Imo there’s significant ship swapping in normal times, but maybe the value of ships used in Israeli shipping has declined.

  5. nippersdad

    I had watched that gCaptain episode Helmer references the other day, and one of the things that stuck out for me was the number of ships that would have to be escorted through the Red Sea were Operation Garden Protection to have gone through as planned. He mentions about six navy ships for each convoy, and even if they did not have to fight off drones or missiles the sheer magnitude of shipping through there made it look unworkable. You would need an entire fleet to do it, just sailing back and forth endlessly.

    But perhaps the most interesting point he made concerned the cost of insuring those container ships and the industry response to those costs. He predicted that sending everything around the Horn of Africa is setting up the container industry for another supply chain debacle on par with that witnessed during COVID. Lack of Red Sea access is messing up the usual container ship routes, so they cannot get their empty vs. full container schedules right, and the time for new rate changes is right around the corner. If a break through is not found with the Houthis, this could mean another level of carrier rate inflation cemented onto the last one, and those carriers that are on the hook for new ships could be left in the profit lurch when regular costs come back upon conclusion of the conflict. Those are the people that the US is running interference for, hence the “prosperity for whom” title of the podcast.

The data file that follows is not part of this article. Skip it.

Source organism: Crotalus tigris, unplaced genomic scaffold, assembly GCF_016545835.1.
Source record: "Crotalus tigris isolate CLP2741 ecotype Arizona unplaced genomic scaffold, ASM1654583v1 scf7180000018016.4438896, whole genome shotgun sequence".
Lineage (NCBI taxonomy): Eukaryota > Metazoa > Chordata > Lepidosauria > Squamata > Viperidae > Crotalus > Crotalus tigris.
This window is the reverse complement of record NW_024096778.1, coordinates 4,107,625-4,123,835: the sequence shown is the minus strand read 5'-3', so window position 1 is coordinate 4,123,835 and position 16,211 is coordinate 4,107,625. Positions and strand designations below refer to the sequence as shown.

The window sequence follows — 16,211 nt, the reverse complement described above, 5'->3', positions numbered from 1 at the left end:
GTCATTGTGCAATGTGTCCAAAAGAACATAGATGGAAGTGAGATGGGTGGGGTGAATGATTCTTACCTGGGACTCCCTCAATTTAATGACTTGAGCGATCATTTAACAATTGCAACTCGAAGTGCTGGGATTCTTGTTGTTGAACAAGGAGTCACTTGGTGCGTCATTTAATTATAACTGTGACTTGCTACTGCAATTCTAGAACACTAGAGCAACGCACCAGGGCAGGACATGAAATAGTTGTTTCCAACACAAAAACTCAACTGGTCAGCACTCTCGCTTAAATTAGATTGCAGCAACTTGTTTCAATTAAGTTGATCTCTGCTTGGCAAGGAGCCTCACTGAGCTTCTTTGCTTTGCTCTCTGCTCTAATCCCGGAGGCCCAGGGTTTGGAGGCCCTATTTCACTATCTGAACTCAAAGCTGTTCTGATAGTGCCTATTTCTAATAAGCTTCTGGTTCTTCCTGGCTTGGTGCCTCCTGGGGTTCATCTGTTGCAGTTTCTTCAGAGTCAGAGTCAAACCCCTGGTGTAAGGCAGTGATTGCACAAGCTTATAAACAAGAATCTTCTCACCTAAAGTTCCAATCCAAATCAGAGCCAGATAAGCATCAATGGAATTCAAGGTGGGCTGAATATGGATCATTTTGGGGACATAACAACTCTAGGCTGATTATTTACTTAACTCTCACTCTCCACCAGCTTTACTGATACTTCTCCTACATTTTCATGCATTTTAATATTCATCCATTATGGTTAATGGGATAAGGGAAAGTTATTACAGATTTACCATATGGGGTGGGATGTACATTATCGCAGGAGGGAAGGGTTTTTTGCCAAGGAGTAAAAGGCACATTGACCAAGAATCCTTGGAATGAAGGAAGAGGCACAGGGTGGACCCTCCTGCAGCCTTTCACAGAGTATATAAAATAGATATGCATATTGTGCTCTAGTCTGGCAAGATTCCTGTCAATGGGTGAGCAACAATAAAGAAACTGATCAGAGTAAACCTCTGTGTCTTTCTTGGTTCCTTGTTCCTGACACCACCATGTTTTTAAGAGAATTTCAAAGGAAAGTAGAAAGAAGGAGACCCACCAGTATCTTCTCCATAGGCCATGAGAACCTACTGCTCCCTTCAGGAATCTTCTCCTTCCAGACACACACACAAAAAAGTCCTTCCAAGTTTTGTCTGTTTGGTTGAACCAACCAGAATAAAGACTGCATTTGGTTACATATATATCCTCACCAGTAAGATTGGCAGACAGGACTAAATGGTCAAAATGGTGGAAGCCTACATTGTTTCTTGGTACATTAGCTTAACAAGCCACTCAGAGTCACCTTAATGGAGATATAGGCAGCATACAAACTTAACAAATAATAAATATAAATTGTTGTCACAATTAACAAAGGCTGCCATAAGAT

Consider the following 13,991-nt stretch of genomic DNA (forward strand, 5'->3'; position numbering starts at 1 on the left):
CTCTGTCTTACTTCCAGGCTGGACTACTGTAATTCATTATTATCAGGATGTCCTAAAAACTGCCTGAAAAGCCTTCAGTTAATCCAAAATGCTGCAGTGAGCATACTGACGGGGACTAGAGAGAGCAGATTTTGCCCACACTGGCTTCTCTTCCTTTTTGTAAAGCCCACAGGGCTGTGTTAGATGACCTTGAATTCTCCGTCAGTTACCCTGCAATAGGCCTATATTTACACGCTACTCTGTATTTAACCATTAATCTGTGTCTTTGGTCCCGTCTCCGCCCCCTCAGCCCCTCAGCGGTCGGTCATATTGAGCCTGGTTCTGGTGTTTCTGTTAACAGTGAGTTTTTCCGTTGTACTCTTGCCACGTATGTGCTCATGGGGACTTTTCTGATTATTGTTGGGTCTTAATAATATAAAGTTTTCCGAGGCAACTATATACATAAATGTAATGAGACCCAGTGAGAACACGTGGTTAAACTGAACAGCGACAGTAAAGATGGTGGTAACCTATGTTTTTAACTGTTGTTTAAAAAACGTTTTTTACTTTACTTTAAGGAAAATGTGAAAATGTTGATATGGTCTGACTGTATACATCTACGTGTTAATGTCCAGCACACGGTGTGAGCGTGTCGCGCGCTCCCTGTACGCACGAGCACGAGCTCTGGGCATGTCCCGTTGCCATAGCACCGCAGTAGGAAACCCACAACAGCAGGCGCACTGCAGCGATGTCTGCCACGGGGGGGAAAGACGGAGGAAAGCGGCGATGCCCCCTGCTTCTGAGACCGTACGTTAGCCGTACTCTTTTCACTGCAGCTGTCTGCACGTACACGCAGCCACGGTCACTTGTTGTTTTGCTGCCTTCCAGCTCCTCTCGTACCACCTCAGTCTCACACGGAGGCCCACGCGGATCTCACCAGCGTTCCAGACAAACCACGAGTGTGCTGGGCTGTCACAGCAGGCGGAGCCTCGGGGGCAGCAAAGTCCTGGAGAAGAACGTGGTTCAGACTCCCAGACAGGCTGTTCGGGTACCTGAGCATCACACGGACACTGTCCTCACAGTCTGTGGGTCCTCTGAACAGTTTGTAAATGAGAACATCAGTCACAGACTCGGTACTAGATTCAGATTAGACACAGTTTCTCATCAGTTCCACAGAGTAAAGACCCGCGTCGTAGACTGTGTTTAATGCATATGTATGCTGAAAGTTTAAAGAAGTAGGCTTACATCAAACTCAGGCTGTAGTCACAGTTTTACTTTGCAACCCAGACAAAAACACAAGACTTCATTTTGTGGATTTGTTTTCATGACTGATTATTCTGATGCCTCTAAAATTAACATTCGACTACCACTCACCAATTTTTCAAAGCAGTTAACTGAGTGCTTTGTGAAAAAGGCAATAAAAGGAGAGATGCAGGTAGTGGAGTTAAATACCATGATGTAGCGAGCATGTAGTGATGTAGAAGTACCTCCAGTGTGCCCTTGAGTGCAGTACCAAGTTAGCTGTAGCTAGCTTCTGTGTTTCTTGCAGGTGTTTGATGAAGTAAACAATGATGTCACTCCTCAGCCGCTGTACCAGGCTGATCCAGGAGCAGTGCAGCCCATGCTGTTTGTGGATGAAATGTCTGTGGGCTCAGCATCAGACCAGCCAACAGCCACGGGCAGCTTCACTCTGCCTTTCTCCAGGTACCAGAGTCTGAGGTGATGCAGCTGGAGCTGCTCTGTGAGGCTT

6. Feral Finster

    The Houthis have no corrupt or venal leaders who want western toys. They have no assets to be seized or bombed and no [FAMILY BLOGS] to give.

  7. juno mas

    As I’ve said, the Houthis as proxy warriors leave the Ukraines in the proverbial dust. Imagine what they could do with $60 Billion.

    1. Joe Well

      This is what the West should do with all its enemies: give them an insane amount of money and then let the corrupt scum rise to the top and destroy their ability to accomplish anything. Also free MBA programs. No, not being sarcastic.

      1. c_heale

        That has been the modus operandi since the beginning of the Western empires, and maybe of all empires, when military force was not sufficient.